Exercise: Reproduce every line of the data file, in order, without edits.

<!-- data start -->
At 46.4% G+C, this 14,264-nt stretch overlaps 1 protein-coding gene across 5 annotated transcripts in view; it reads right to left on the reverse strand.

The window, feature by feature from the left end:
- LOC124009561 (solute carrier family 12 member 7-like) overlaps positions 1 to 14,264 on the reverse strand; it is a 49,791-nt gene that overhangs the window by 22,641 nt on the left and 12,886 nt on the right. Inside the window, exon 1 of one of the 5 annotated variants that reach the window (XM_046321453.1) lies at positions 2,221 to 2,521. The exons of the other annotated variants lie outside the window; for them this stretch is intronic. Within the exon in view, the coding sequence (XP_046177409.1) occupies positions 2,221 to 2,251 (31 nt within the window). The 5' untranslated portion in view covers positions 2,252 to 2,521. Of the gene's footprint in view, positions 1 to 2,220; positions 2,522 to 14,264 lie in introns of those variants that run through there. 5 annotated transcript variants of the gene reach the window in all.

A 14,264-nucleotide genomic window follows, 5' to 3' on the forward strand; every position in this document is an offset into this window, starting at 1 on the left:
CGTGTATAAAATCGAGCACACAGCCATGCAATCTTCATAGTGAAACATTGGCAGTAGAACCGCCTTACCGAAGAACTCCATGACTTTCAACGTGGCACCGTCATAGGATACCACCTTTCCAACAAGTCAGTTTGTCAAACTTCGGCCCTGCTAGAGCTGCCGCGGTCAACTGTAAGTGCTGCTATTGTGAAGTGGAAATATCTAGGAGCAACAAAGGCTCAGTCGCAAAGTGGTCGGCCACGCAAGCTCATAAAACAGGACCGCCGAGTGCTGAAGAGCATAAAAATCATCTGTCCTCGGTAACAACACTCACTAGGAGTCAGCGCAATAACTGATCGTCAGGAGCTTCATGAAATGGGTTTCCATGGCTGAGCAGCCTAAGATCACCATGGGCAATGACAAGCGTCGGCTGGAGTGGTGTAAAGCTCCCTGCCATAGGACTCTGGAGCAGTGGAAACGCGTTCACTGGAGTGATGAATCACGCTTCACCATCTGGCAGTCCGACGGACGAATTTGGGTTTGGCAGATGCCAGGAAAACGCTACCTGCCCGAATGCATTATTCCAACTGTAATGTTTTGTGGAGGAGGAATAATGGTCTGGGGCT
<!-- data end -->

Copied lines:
At 46.4% G+C, this 14,264-nt stretch overlaps 1 protein-coding gene across 5 annotated transcripts in view; it reads right to left on the reverse strand.

The window, feature by feature from the left end:
- LOC124009561 (solute carrier family 12 member 7-like) overlaps positions 1 to 14,264 on the reverse strand; it is a 49,791-nt gene that overhangs the window by 22,641 nt on the left and 12,886 nt on the right. Inside the window, exon 1 of one of the 5 annotated variants that reach the window (XM_046321453.1) lies at positions 2,221 to 2,521. The exons of the other annotated variants lie outside the window; for them this stretch is intronic. Within the exon in view, the coding sequence (XP_046177409.1) occupies positions 2,221 to 2,251 (31 nt within the window). The 5' untranslated portion in view covers positions 2,252 to 2,521. Of the gene's footprint in view, positions 1 to 2,220; positions 2,522 to 14,264 lie in introns of those variants that run through there. 5 annotated transcript variants of the gene reach the window in all.

A 14,264-nucleotide genomic window follows, 5' to 3' on the forward strand; every position in this document is an offset into this window, starting at 1 on the left:
CGTGTATAAAATCGAGCACACAGCCATGCAATCTTCATAGTGAAACATTGGCAGTAGAACCGCCTTACCGAAGAACTCCATGACTTTCAACGTGGCACCGTCATAGGATACCACCTTTCCAACAAGTCAGTTTGTCAAACTTCGGCCCTGCTAGAGCTGCCGCGGTCAACTGTAAGTGCTGCTATTGTGAAGTGGAAATATCTAGGAGCAACAAAGGCTCAGTCGCAAAGTGGTCGGCCACGCAAGCTCATAAAACAGGACCGCCGAGTGCTGAAGAGCATAAAAATCATCTGTCCTCGGTAACAACACTCACTAGGAGTCAGCGCAATAACTGATCGTCAGGAGCTTCATGAAATGGGTTTCCATGGCTGAGCAGCCTAAGATCACCATGGGCAATGACAAGCGTCGGCTGGAGTGGTGTAAAGCTCCCTGCCATAGGACTCTGGAGCAGTGGAAACGCGTTCACTGGAGTGATGAATCACGCTTCACCATCTGGCAGTCCGACGGACGAATTTGGGTTTGGCAGATGCCAGGAAAACGCTACCTGCCCGAATGCATTATTCCAACTGTAATGTTTTGTGGAGGAGGAATAATGGTCTGGGGCT